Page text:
Tuesday, January 5, 2021

WW84 appears to have lost hundreds of millions of dollars. Just imagine the damage if it hadn't "exceed[ed] box office projections"

A few notes on the opening of Wonder Woman 1984:

1. Some PR firms are definitely earning their money on this. 












2.  For all the happy talk, it is important to remember that this isn't just whistling past the graveyard; it's whistling from inside the coffin as it's being lowered into the ground. The movie had a North American box office take of less than $17 million its opening weekend despite Christmas falling on a Friday and having the theaters largely to itself. By comparison, the first film had a take of over $100 million for its opening weekend. 

 Streaming alleviated things slightly with WW84 basically acting as a loss leader for HBOMax but because of the size and business model of the service (a topic for another post), the impact was probably trivial. 

Note: if you read about a bump in viewership, make sure to check out the fine print. An increase in subscribers who stay past the free trial would be notable. An increase in short termers or "activated subscribers"? Not so much.

According to AT&T, HBO Max had 12.6 million activated subscribers as of early December 2020. As of September 30, the service had a nominal total of 28.7 million paying subscribers, including HBO pay television customers whose subscriptions make them eligible for free access to HBO Max, but who have not yet activated.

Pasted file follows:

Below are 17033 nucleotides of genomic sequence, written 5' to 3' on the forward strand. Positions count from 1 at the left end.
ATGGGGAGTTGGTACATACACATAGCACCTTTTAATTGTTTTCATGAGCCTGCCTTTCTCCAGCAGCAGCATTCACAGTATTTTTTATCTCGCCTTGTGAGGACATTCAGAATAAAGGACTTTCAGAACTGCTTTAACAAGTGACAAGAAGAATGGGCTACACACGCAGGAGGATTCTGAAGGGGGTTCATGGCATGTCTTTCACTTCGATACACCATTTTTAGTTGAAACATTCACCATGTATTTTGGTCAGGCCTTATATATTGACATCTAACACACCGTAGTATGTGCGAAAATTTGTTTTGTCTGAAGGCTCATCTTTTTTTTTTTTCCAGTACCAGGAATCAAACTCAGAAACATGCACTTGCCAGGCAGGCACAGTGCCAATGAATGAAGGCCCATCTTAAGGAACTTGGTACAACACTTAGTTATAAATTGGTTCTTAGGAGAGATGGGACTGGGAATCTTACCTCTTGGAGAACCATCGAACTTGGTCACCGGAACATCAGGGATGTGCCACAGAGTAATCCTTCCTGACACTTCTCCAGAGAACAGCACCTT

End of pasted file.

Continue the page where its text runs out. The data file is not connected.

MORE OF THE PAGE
3. When you take into account the budget (considerably more than the first film), marketing, PR and all the other assorted expenses then factor in the complexities on industry accounting, Warners is probably on track to lose around $200 million on a film that was expected to bring in hundreds of million

Under these circumstances and given the mediocre reviews (particularly compared to the first film), the official company line about greenlighting WW3 is plainly bullshit. The company is desperate to put the best possible spin on these numbers, but if there had been any doubt about going ahead with the franchise this reception would not have tipped things in its favor.

Completing the trilogy was a no-brainer. Wonder Woman is one of the DCEU's strongest properties (commercially, critically and with the fans),  Gal Gadot looks to have the makings of a major star, and in an industry rightly criticized for a lack of diversity, this is one of the very few major franchises with a female lead and a female director. The timing of the announcement is just another attempt at downplaying the disaster.

4. Though John Stankey has done lots of stupid things since the merger, this is one of the rare catastrophes that can't be laid at the feet of the executives. The pandemic left them with no good choices and if people are still avoiding theaters a year from now, the effects on the industry will be devastating.

 It's not just the billions in lost box office revenue. There's a whole ecosystem here. Big theatrical releases create IP value and make stars. Every other aspect of the industry feeds off that process. When Netflix offers Gal Gadot $20 million to appear in a picture, it is paying for the boost Wonder Woman gave her career.

For all the hype about streaming, as far as I can tell, none of the services have actually made a star nor produced a franchise with any significant second life. Nothing is on the horizon to take the place of the direct and indirect revenue and IP value creation of theatrical releases. If they go away they will leave yet another huge post-covid hole in the economy. 

1 comment:

  1. Larger point stands cuz I can't think of another example, *but*, in fairness, "Stranger Things" has certainly launched Millie Bobby Brown as a star (Godzilla franchise lead! Plenty more to come!) and given David Harbour an honest shot (Hellboy reboot, maaaybe more to come?).